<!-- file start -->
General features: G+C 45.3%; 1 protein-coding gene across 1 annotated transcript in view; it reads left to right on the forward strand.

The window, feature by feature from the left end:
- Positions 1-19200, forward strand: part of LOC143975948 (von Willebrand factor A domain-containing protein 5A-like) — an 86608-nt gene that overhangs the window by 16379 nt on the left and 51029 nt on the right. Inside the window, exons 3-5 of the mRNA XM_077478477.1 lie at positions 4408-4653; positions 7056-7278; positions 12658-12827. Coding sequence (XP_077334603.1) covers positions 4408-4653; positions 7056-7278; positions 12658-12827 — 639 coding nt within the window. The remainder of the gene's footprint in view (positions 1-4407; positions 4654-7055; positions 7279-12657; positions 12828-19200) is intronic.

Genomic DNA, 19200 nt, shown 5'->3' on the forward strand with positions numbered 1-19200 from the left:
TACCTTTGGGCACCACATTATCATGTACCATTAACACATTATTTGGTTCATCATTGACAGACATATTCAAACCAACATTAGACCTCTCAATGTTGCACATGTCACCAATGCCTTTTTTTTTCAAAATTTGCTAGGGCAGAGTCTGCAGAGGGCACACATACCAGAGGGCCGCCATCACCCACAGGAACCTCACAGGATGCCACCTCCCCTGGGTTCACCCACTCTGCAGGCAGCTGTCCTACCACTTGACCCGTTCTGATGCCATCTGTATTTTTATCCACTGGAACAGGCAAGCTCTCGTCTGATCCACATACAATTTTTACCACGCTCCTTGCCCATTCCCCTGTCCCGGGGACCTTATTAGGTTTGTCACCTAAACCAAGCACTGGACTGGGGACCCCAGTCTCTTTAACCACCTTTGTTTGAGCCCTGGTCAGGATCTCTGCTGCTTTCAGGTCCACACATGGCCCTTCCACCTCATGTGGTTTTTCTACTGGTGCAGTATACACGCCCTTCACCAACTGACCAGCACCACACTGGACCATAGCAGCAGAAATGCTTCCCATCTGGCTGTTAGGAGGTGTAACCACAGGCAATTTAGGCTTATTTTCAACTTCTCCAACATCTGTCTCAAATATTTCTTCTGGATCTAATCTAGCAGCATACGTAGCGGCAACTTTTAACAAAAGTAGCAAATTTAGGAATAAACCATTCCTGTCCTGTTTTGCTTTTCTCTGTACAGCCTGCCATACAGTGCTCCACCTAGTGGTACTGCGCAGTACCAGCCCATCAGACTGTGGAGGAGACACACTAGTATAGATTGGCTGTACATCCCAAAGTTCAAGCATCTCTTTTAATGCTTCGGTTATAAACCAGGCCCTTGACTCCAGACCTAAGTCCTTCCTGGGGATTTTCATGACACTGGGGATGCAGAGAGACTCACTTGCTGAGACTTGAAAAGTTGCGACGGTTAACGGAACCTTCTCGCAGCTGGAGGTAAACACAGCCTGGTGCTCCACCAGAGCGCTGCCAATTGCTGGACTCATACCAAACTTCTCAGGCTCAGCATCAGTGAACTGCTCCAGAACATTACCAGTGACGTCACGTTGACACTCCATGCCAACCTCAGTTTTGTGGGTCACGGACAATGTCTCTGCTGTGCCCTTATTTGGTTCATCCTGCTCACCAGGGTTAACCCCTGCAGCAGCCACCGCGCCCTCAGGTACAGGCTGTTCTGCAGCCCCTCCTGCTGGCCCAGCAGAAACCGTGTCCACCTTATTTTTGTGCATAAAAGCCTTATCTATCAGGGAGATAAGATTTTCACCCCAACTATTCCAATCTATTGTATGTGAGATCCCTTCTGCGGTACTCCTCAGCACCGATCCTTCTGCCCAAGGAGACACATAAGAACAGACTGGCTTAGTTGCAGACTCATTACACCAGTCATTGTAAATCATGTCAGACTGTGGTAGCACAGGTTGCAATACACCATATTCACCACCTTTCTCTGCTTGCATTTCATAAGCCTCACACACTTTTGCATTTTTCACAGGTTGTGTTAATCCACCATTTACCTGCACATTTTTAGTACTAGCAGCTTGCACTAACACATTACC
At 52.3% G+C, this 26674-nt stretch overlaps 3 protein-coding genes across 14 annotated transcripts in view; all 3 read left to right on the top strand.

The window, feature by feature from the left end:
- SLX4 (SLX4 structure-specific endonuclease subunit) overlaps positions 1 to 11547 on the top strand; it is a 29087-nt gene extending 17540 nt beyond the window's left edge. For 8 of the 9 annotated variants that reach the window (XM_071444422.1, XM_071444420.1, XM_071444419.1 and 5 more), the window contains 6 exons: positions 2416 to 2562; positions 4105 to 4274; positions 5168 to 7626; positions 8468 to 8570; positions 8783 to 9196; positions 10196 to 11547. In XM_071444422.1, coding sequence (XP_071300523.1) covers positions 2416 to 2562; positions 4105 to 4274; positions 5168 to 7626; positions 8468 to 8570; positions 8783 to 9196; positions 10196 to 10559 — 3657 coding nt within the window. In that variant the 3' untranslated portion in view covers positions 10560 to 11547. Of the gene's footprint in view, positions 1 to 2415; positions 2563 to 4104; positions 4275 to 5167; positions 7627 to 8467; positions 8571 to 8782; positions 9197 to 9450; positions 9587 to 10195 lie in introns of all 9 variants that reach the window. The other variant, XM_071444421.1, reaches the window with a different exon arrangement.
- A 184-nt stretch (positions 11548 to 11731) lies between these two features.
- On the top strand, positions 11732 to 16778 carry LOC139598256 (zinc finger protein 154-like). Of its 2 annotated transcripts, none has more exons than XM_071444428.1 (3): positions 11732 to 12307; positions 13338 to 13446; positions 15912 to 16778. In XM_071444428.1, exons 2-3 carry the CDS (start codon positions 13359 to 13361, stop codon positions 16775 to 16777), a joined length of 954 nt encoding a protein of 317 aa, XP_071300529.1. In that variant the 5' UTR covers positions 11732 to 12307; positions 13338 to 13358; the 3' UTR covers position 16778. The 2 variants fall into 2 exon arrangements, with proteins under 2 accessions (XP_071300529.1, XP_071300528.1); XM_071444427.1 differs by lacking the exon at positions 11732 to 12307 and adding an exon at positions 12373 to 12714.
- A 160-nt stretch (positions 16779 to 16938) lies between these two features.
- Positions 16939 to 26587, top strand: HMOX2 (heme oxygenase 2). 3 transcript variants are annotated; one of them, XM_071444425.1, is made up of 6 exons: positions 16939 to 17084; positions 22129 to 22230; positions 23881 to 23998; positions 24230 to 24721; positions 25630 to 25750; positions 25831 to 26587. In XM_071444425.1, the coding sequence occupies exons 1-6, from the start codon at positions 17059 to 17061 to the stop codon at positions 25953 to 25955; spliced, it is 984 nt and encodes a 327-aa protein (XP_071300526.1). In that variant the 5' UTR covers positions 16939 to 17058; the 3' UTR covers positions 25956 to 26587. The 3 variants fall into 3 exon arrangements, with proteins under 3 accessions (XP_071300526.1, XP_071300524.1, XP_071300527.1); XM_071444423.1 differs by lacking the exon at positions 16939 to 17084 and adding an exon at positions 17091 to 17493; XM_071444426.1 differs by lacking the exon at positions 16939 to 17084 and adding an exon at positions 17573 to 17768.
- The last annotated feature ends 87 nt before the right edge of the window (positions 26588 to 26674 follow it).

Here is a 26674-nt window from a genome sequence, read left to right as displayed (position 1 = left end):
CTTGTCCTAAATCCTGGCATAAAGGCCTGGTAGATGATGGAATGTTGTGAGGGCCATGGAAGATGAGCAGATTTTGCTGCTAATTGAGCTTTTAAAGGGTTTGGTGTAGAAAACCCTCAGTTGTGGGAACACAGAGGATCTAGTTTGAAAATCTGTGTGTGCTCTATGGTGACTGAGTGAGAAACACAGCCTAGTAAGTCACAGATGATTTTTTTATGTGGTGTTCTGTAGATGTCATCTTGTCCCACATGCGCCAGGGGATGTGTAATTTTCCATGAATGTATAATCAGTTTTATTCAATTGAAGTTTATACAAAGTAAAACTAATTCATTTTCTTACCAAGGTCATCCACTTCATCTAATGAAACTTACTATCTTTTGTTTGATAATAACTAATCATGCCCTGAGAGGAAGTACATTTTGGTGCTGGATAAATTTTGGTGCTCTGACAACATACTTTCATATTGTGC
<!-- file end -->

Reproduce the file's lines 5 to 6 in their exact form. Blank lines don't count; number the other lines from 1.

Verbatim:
TACCTTTGGGCACCACATTATCATGTACCATTAACACATTATTTGGTTCATCATTGACAGACATATTCAAACCAACATTAGACCTCTCAATGTTGCACATGTCACCAATGCCTTTTTTTTTCAAAATTTGCTAGGGCAGAGTCTGCAGAGGGCACACATACCAGAGGGCCGCCATCACCCACAGGAACCTCACAGGATGCCACCTCCCCTGGGTTCACCCACTCTGCAGGCAGCTGTCCTACCACTTGACCCGTTCTGATGCCATCTGTATTTTTATCCACTGGAACAGGCAAGCTCTCGTCTGATCCACATACAATTTTTACCACGCTCCTTGCCCATTCCCCTGTCCCGGGGACCTTATTAGGTTTGTCACCTAAACCAAGCACTGGACTGGGGACCCCAGTCTCTTTAACCACCTTTGTTTGAGCCCTGGTCAGGATCTCTGCTGCTTTCAGGTCCACACATGGCCCTTCCACCTCATGTGGTTTTTCTACTGGTGCAGTATACACGCCCTTCACCAACTGACCAGCACCACACTGGACCATAGCAGCAGAAATGCTTCCCATCTGGCTGTTAGGAGGTGTAACCACAGGCAATTTAGGCTTATTTTCAACTTCTCCAACATCTGTCTCAAATATTTCTTCTGGATCTAATCTAGCAGCATACGTAGCGGCAACTTTTAACAAAAGTAGCAAATTTAGGAATAAACCATTCCTGTCCTGTTTTGCTTTTCTCTGTACAGCCTGCCATACAGTGCTCCACCTAGTGGTACTGCGCAGTACCAGCCCATCAGACTGTGGAGGAGACACACTAGTATAGATTGGCTGTACATCCCAAAGTTCAAGCATCTCTTTTAATGCTTCGGTTATAAACCAGGCCCTTGACTCCAGACCTAAGTCCTTCCTGGGGATTTTCATGACACTGGGGATGCAGAGAGACTCACTTGCTGAGACTTGAAAAGTTGCGACGGTTAACGGAACCTTCTCGCAGCTGGAGGTAAACACAGCCTGGTGCTCCACCAGAGCGCTGCCAATTGCTGGACTCATACCAAACTTCTCAGGCTCAGCATCAGTGAACTGCTCCAGAACATTACCAGTGACGTCACGTTGACACTCCATGCCAACCTCAGTTTTGTGGGTCACGGACAATGTCTCTGCTGTGCCCTTATTTGGTTCATCCTGCTCACCAGGGTTAACCCCTGCAGCAGCCACCGCGCCCTCAGGTACAGGCTGTTCTGCAGCCCCTCCTGCTGGCCCAGCAGAAACCGTGTCCACCTTATTTTTGTGCATAAAAGCCTTATCTATCAGGGAGATAAGATTTTCACCCCAACTATTCCAATCTATTGTATGTGAGATCCCTTCTGCGGTACTCCTCAGCACCGATCCTTCTGCCCAAGGAGACACATAAGAACAGACTGGCTTAGTTGCAGACTCATTACACCAGTCATTGTAAATCATGTCAGACTGTGGTAGCACAGGTTGCAATACACCATATTCACCACCTTTCTCTGCTTGCATTTCATAAGCCTCACACACTTTTGCATTTTTCACAGGTTGTGTTAATCCACCATTTACCTGCACATTTTTAGTACTAGCAGCTTGCACTAACACATTACC
At 52.3% G+C, this 26674-nt stretch overlaps 3 protein-coding genes across 14 annotated transcripts in view; all 3 read left to right on the top strand.